Around the time of the Agrégation, I contacted Jacques Derrida to undertake a doctorat (on Heidegger) under his supervision. I had been reading him for years, had attended his seminars at the Ecole, and was simply blown away by his incredible intelligence. After having passed the agrégation, and a year teaching in Grenoble, I was hired in the Philosophy department at Stony Brook, and left for the United States (I had spent a year prior to that at Yale university teaching as a lecturer for a year in the French department). I thus wrote my dissertation while teaching at Stony Brook and wrote the whole thing before sending it to Derrida, who approved it for a defense. That defense took 5 hours, with Derrida talking for 2 hours! This was quite an overwhelming experience. I became close to Françoise Dastur, and Jean-Luc Nancy, who were on my doctoral committee.
What was your early professional life like?
My first job was thus at Stony Brook (not counting the stints at Yale and in Grenoble, where I remember going skiing in the afternoons after my morning classes!). This was a time of tremendous intellectual growth. I loved my time there, the students, the lectures, etc. Unfortunately, this was also a time of political infighting in the department, and I was not savvy enough to handle it with enough diplomacy so that I would have been able to stay there. Still, I have great memories and fondness for that experience and that time.
What were your first publications?
Aside for translations, edited books and a few articles, my first real publication was my book (my dissertation), Heidegger and the Subject.
The relation of continental and analytic philosophy has been fraught with tension for many years. How do you negotiate this conflict? Are there signs of a rapprochement?
There may be some assumptions in this question that would need some unpacking. What would it mean to “negotiate” here? For what purpose? What “rapprochement” are we speaking about, in what sense and also for what purpose? Let me suggest a minimal and provisional response: as I mentioned, I was trained in France at a time when there was practically no analytic philosophy taught there and therefore also no continental philosophy! It was simply called “philosophy.” Only when I arrived in the US did I find out I had been trained in…continental philosophy! I therefore do not have any training in analytic philosophy, so my response can only be limited. My only exposure to analytic philosophy is through my experience with analytic philosophers in my various academic positions. I can only note the overwhelming dominance and hegemony of analytic philosophy in the United States, and I certainly observed how the analysts tend to treat continental philosophy and philosophers… With respect to “negotiating” the conflict between analytic and continental philosophy, I prefer developing my thinking and my problematics by developing the style of philosophizing that speaks to me most (see above my reference to singularity). I prefer to stay away from the academic power games that perpetuate themselves through these categories. I am weary of the professionalization of philosophy, of what Godard called les professionnels de la profession… I am of course not closed to “rapprochements,” as long as they are genuine intellectual attempts and not veiled attempts at academic positioning.
Philosophy and other humanities are under increasing pressure to justify their existence in universities on short-term economic criteria, sometimes in number of majors or tuition income, sometimes in terms of outside grants. How is this pressure manifest at your university? How do you respond to it, practically and theoretically?
Of course I am painfully aware of these developments, and see with great alarm increasing number of programs targeted for elimination. At LSU, there is this constant looming threat of “catastrophic” budget cuts and the permanent menace of being targeted. This creates an atmosphere of fear where one is summoned to justify one’s existence every year or twice a year in terms of numbers (credit hours, graduation rates etc). The very existence of the humanities and a certain tradition of the university are under attack… and this has to be fought with the greatest vigor…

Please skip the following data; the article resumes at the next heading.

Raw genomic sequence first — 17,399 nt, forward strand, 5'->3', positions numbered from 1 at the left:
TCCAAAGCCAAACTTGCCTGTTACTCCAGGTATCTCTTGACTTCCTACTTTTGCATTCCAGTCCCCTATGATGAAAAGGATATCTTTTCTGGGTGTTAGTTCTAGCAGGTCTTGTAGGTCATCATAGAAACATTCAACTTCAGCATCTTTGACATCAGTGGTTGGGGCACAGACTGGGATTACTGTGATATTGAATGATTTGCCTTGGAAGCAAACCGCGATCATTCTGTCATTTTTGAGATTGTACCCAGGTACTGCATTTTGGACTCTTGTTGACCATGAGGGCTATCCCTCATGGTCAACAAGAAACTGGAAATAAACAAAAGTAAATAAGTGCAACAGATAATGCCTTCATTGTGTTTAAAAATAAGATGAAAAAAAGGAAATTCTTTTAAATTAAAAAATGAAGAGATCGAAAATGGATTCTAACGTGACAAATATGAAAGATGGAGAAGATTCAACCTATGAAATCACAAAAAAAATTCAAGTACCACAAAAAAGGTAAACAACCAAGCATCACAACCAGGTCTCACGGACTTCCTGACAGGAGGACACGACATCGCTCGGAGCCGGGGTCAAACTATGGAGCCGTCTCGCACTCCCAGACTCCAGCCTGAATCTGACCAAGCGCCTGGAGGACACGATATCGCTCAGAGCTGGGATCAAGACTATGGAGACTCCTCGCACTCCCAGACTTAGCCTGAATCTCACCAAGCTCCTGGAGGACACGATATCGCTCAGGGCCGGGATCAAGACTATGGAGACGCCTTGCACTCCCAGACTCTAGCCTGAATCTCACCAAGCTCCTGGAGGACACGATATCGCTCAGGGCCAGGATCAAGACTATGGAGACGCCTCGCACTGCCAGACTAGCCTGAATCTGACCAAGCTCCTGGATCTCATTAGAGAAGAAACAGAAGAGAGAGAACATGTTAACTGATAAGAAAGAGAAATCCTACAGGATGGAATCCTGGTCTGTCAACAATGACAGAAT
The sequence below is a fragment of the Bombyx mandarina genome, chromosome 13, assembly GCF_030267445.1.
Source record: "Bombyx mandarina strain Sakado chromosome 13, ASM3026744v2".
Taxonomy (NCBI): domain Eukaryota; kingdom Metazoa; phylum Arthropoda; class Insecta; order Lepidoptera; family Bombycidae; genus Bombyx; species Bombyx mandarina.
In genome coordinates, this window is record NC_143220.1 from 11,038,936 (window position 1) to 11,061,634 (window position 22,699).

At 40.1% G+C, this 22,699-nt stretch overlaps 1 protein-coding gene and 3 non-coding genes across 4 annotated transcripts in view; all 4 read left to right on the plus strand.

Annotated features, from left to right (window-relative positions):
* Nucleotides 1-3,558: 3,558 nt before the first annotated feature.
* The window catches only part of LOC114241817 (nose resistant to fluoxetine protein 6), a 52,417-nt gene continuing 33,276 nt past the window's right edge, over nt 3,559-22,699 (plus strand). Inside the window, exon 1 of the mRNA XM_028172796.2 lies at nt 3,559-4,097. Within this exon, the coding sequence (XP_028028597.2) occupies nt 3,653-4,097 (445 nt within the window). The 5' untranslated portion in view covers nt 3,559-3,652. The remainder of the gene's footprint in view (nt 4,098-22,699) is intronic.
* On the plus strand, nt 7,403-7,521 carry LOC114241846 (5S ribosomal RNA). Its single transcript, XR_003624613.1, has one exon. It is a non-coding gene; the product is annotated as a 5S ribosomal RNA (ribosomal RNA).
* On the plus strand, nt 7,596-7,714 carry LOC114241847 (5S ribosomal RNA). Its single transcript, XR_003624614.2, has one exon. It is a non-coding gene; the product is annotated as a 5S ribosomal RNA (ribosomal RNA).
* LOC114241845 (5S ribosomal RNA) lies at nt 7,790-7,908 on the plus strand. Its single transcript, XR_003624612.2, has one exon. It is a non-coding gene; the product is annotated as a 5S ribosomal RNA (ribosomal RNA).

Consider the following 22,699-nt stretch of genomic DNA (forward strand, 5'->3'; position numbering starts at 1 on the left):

Looking back on your career so far, have you developed a single core idea, or have you significantly changed your perspective?
I am not sure if I have had or developed a “single core idea,” I am not even sure what a core idea would be. I see my work more in terms of a deepening of questions and problems that call me: the question of subjectivity and individuation, ethics and responsibility, and now the place of the event in thought and existence… Nonetheless, in each case these studies were not devoid of some polemical intent: in Heidegger and the Subject, I attempted to refute the view according to which his deconstruction of subjectivity did not provide the ground for a rethinking of selfhood; in my Origins of Responsibility, I also attempted to refute the common doxa according to which post-Nietschean continental philosophies as instances of irresponsibility: I try to show that contemporary continental thoughts may take issue with the philosopheme of accountability, but that they in fact reengage other senses of our being-responsible, away from an ideology of subjectivity, will and power.
What would you say is the most rewarding experience of your professional life?
Doing philosophy, despite everything… and even despite academia!
How do you integrate teaching and research? How long did it take you to find the most productive practices here?
I always try to have my research and teaching inform each other… The how remains a mystery to me…
What are you looking forward to doing next?
I have started a long-term project on the question of the event in contemporary thought. This year, I am completing two translation works: Dominique Janicaud’s two volumes Heidegger en France, for Indiana University Press, and a chapter of Jacques Derrida Ulysse Gramophone in a new translation for a volume on Derrida and Joyce. I am also pursuing my responsibilities as co-series editor a book series at SUNY Press on Contemporary French Thought.